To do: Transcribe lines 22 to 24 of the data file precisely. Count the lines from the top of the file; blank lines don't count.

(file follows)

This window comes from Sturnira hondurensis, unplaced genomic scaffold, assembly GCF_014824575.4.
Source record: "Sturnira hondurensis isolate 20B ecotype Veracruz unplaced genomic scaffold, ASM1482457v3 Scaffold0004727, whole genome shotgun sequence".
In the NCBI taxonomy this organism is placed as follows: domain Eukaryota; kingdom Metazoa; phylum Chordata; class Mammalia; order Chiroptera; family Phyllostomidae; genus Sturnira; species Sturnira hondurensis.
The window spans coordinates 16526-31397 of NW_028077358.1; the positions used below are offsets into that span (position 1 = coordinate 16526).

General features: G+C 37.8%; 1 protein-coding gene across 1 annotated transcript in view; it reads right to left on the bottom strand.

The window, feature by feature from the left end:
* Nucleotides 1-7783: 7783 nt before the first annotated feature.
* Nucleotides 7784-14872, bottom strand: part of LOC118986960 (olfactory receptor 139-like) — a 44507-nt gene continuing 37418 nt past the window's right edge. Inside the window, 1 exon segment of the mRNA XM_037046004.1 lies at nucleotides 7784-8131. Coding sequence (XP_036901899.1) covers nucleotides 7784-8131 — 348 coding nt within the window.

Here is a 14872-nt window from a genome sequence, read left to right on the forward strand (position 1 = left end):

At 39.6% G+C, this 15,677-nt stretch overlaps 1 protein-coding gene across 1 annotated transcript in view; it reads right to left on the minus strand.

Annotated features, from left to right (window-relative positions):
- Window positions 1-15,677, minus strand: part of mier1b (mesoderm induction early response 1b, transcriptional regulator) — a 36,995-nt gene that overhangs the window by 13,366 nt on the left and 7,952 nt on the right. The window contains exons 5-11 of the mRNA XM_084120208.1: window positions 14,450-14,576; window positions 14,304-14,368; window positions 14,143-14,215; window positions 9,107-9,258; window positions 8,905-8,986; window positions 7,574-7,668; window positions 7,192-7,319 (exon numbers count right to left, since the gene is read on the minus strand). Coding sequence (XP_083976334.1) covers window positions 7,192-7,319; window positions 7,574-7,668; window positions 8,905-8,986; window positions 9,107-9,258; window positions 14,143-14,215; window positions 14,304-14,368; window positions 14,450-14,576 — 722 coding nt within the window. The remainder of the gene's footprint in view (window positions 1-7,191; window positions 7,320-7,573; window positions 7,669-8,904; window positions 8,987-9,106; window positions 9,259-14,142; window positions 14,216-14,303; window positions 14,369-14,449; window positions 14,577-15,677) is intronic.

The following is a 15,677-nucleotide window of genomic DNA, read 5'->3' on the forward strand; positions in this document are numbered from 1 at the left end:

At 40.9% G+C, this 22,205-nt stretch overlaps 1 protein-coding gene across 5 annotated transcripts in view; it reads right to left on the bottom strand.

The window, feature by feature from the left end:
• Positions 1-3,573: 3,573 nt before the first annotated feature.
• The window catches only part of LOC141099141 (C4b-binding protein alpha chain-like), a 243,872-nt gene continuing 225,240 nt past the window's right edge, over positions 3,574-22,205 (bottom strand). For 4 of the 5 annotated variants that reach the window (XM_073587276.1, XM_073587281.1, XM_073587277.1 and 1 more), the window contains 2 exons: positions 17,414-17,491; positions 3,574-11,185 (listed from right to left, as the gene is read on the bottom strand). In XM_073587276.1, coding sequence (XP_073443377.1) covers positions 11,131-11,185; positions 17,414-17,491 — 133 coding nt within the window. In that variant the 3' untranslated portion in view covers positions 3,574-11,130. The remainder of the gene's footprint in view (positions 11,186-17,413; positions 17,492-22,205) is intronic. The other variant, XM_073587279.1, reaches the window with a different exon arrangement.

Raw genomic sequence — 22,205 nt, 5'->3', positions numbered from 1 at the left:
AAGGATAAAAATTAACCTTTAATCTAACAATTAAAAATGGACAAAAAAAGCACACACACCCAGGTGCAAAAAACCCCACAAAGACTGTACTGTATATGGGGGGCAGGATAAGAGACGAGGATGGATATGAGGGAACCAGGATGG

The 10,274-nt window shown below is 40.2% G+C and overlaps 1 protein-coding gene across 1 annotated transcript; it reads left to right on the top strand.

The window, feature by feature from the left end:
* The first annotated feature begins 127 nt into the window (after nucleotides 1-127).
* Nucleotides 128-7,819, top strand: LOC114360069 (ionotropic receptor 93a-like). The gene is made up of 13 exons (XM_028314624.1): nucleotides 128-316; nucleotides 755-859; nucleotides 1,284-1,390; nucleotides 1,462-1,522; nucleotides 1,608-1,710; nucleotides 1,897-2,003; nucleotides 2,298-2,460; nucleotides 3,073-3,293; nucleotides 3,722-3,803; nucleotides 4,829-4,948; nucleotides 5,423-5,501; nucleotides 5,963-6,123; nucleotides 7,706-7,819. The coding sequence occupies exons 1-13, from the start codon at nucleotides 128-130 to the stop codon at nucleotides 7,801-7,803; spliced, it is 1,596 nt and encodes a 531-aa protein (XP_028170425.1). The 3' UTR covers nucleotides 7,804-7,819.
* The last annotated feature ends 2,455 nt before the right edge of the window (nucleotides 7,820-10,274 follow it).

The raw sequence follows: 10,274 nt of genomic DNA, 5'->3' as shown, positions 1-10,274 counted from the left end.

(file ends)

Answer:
* The first annotated feature begins 127 nt into the window (after nucleotides 1-127).
* Nucleotides 128-7,819, top strand: LOC114360069 (ionotropic receptor 93a-like). The gene is made up of 13 exons (XM_028314624.1): nucleotides 128-316; nucleotides 755-859; nucleotides 1,284-1,390; nucleotides 1,462-1,522; nucleotides 1,608-1,710; nucleotides 1,897-2,003; nucleotides 2,298-2,460; nucleotides 3,073-3,293; nucleotides 3,722-3,803; nucleotides 4,829-4,948; nucleotides 5,423-5,501; nucleotides 5,963-6,123; nucleotides 7,706-7,819. The coding sequence occupies exons 1-13, from the start codon at nucleotides 128-130 to the stop codon at nucleotides 7,801-7,803; spliced, it is 1,596 nt and encodes a 531-aa protein (XP_028170425.1). The 3' UTR covers nucleotides 7,804-7,819.
* The last annotated feature ends 2,455 nt before the right edge of the window (nucleotides 7,820-10,274 follow it).